Last week, Curbed and Racked pointed out that at least one new boutique on the ever-gentrifying Bowery would like to rename the entire neighborhood the “Bowery District.” This is just the most recent in a long line of attempts to change or repurpose the Bowery name over the years.
The original lane that now bears the name Bowery—the English corruption of the Dutch bouwerij or “farm”—led from the city of New Amsterdam into the countryside. The original lane now goes by three different names in its different sections: Park Row, the Bowery, and Fourth Avenue.
The most famous Dutch bouwerij was owned by Peter Stuyvesant, who lies buried in the churchyard of St. Mark’s in the Bowery on 10th Street and Second Avenue. For years, this church was known as St.
Mark’s in the Bouwerie; its archaic spelling not only hearkened back to the days of the Dutch, but also helped distinguished it from the nearby thoroughfare. By the late 19th century, the Bowery had become synonymous with skid row.
A lot of the Bowery’s reputation was deserved, but at least part of the blame for its near-universal name recognition was the musical A Trip to Chinatown, which featured the song “The Bowery.” Its chorus boasts:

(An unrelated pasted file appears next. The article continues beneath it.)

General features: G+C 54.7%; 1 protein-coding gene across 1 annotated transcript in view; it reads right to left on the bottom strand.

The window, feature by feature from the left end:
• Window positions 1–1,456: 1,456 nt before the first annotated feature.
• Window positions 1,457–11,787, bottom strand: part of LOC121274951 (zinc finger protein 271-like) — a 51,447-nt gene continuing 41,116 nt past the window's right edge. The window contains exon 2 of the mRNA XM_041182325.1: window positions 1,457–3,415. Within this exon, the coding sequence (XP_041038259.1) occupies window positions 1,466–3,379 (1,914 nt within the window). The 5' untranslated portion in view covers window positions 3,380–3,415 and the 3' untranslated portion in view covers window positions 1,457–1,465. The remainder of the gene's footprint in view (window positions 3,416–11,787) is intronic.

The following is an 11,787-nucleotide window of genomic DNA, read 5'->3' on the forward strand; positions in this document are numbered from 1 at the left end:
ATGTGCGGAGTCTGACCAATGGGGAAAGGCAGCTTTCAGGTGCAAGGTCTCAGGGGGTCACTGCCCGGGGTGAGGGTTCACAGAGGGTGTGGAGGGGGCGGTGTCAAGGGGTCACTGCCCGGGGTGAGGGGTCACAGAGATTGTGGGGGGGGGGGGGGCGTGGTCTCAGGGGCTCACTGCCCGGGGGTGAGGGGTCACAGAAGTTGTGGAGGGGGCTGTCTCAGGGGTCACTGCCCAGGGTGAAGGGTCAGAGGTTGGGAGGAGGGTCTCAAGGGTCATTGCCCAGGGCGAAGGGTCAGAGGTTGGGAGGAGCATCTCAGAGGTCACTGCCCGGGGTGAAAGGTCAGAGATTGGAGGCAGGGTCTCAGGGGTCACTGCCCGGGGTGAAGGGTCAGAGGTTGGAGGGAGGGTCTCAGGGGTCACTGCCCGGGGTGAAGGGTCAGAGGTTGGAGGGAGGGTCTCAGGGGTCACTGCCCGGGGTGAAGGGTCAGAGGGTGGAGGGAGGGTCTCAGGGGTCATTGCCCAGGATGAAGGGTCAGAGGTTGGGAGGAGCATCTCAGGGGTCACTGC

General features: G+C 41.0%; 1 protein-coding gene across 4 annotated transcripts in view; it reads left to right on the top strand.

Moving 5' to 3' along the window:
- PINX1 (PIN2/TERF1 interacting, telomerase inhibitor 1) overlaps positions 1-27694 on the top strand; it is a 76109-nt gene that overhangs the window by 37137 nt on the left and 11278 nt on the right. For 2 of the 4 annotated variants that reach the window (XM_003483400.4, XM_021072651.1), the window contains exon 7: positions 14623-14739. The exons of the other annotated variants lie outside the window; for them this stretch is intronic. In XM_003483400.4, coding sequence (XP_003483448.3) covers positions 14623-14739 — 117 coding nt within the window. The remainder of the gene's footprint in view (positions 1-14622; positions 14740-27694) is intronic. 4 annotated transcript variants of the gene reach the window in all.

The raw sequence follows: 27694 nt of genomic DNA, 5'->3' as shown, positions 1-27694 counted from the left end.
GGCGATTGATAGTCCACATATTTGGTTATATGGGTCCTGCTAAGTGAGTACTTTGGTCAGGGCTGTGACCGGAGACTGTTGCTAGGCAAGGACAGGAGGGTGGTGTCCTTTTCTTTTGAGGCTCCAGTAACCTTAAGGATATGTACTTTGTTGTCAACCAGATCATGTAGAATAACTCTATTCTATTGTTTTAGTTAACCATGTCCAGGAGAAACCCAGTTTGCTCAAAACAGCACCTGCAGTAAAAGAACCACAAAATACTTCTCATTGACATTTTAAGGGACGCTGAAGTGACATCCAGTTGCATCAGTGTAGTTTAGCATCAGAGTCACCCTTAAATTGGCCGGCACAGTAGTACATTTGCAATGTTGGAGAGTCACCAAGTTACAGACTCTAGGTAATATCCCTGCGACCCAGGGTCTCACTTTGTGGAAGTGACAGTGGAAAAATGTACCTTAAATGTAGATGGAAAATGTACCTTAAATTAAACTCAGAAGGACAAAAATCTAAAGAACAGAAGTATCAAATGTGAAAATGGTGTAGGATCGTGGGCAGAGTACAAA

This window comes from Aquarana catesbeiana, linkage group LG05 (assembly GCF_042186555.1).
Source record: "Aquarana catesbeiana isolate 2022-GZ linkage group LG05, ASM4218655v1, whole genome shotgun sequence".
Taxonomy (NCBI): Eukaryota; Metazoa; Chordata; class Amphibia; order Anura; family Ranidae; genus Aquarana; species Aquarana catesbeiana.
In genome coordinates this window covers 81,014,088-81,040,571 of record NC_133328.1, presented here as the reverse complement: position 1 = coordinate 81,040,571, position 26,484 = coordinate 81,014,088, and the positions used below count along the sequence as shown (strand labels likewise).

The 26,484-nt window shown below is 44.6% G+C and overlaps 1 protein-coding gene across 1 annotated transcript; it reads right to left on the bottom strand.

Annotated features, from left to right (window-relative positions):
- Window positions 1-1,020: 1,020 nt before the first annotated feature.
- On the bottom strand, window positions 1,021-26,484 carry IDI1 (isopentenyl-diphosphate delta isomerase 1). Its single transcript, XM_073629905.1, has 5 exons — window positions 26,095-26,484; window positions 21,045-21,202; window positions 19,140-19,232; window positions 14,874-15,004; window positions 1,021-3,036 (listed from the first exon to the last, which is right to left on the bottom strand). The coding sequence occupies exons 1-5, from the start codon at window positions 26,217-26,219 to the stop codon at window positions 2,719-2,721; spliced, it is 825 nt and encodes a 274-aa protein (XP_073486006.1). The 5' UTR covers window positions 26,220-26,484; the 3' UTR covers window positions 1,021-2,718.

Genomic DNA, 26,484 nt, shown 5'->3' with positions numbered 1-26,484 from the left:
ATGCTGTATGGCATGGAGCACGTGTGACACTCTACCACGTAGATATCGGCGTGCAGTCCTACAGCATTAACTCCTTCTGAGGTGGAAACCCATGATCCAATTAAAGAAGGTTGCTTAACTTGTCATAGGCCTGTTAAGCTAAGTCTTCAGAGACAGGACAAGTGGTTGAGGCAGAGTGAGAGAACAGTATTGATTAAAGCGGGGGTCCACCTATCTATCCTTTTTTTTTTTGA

The Bow'ry, the Bow'ry
They say such things and they do strange things,
On the Bow'ry! The Bow'ry!
I'll never go there any more.
By 1916, the street’s reputation had gotten so bad that civic groups battled to come up with a new name for the thoroughfare. One suggestion was “Cooper Avenue” in honor of Cooper Union founder (and Jell-O pioneer)* Peter Cooper.
A rival proposition recommended “Central Broadway.” It’s hard to imagine the chaos this name change might have brought about in a city that already featured Broadway, West Broadway, and East Broadway.
Neither of these suggestions had any real traction, perhaps because there was still nostalgia for the old Bouwerie of Peter Stuyvesant. Indeed, that nostalgia was so strong that in 1956 a group of merchants suggested that Third Avenue be renamed “The Bouwerie,” to invoke the charm and refinement of a bygone age. (That this would have given the city a Bowery and a Bouwerie a block apart seems not to have figured into their calculations.) Plans were underway at the time to remove the last vestiges of the Third Avenue “El,” and it seemed logical to local boosters to get rid of the name Third Avenue—which they saw as intimately connected to the failure of the “El”—and replace it with Bouwerie, which would increase the street’s cachet and, presumably, retail rents.
(See our earlier post about York Avenue for another example of a street renaming in the same era for much the same reasons.)
* Peter Cooper and his gelatin fixation will be the subject of a future post.
You can read more about the Bowery in Inside the Apple; visit our home page www.insidetheapple.net.
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